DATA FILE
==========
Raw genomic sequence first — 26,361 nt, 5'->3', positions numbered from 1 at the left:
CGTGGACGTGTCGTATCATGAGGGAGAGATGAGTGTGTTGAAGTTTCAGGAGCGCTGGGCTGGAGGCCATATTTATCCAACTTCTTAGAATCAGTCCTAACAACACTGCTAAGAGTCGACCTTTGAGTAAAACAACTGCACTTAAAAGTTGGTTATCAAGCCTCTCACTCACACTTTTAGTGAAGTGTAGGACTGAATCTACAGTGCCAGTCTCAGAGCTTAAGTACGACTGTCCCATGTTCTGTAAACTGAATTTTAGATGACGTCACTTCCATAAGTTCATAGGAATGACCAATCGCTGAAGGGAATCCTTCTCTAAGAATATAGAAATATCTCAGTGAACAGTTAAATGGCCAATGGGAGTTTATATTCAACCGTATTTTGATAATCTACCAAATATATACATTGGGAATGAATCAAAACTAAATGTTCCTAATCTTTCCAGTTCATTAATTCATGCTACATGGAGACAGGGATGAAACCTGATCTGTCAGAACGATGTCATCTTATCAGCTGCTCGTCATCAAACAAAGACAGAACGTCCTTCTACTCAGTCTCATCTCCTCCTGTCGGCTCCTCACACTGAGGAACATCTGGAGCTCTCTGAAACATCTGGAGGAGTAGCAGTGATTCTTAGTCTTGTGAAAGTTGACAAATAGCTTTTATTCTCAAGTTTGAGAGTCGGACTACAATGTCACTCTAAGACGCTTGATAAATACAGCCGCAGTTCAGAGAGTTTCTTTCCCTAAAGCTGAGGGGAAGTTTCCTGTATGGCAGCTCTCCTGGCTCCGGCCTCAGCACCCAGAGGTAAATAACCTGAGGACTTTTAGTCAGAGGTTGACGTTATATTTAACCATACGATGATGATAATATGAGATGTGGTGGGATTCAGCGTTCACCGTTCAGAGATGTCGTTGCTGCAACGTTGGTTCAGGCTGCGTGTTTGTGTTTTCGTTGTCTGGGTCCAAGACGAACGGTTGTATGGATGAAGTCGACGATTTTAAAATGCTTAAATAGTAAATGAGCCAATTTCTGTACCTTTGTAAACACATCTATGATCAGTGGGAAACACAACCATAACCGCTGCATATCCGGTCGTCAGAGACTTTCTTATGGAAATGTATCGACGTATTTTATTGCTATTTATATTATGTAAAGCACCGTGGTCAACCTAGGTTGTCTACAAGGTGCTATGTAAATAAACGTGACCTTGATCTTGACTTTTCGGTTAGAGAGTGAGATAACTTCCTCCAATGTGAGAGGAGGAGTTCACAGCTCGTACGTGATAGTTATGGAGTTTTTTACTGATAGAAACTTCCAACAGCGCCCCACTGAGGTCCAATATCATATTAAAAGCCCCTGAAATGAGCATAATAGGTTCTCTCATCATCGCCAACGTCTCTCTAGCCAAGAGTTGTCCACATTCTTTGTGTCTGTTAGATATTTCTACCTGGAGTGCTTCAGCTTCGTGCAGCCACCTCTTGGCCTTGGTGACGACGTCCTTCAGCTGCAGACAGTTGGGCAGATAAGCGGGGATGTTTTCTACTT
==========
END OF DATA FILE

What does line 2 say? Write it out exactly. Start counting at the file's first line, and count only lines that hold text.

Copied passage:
CGTGGACGTGTCGTATCATGAGGGAGAGATGAGTGTGTTGAAGTTTCAGGAGCGCTGGGCTGGAGGCCATATTTATCCAACTTCTTAGAATCAGTCCTAACAACACTGCTAAGAGTCGACCTTTGAGTAAAACAACTGCACTTAAAAGTTGGTTATCAAGCCTCTCACTCACACTTTTAGTGAAGTGTAGGACTGAATCTACAGTGCCAGTCTCAGAGCTTAAGTACGACTGTCCCATGTTCTGTAAACTGAATTTTAGATGACGTCACTTCCATAAGTTCATAGGAATGACCAATCGCTGAAGGGAATCCTTCTCTAAGAATATAGAAATATCTCAGTGAACAGTTAAATGGCCAATGGGAGTTTATATTCAACCGTATTTTGATAATCTACCAAATATATACATTGGGAATGAATCAAAACTAAATGTTCCTAATCTTTCCAGTTCATTAATTCATGCTACATGGAGACAGGGATGAAACCTGATCTGTCAGAACGATGTCATCTTATCAGCTGCTCGTCATCAAACAAAGACAGAACGTCCTTCTACTCAGTCTCATCTCCTCCTGTCGGCTCCTCACACTGAGGAACATCTGGAGCTCTCTGAAACATCTGGAGGAGTAGCAGTGATTCTTAGTCTTGTGAAAGTTGACAAATAGCTTTTATTCTCAAGTTTGAGAGTCGGACTACAATGTCACTCTAAGACGCTTGATAAATACAGCCGCAGTTCAGAGAGTTTCTTTCCCTAAAGCTGAGGGGAAGTTTCCTGTATGGCAGCTCTCCTGGCTCCGGCCTCAGCACCCAGAGGTAAATAACCTGAGGACTTTTAGTCAGAGGTTGACGTTATATTTAACCATACGATGATGATAATATGAGATGTGGTGGGATTCAGCGTTCACCGTTCAGAGATGTCGTTGCTGCAACGTTGGTTCAGGCTGCGTGTTTGTGTTTTCGTTGTCTGGGTCCAAGACGAACGGTTGTATGGATGAAGTCGACGATTTTAAAATGCTTAAATAGTAAATGAGCCAATTTCTGTACCTTTGTAAACACATCTATGATCAGTGGGAAACACAACCATAACCGCTGCATATCCGGTCGTCAGAGACTTTCTTATGGAAATGTATCGACGTATTTTATTGCTATTTATATTATGTAAAGCACCGTGGTCAACCTAGGTTGTCTACAAGGTGCTATGTAAATAAACGTGACCTTGATCTTGACTTTTCGGTTAGAGAGTGAGATAACTTCCTCCAATGTGAGAGGAGGAGTTCACAGCTCGTACGTGATAGTTATGGAGTTTTTTACTGATAGAAACTTCCAACAGCGCCCCACTGAGGTCCAATATCATATTAAAAGCCCCTGAAATGAGCATAATAGGTTCTCTCATCATCGCCAACGTCTCTCTAGCCAAGAGTTGTCCACATTCTTTGTGTCTGTTAGATATTTCTACCTGGAGTGCTTCAGCTTCGTGCAGCCACCTCTTGGCCTTGGTGACGACGTCCTTCAGCTGCAGACAGTTGGGCAGATAAGCGGGGATGTTTTCTACTT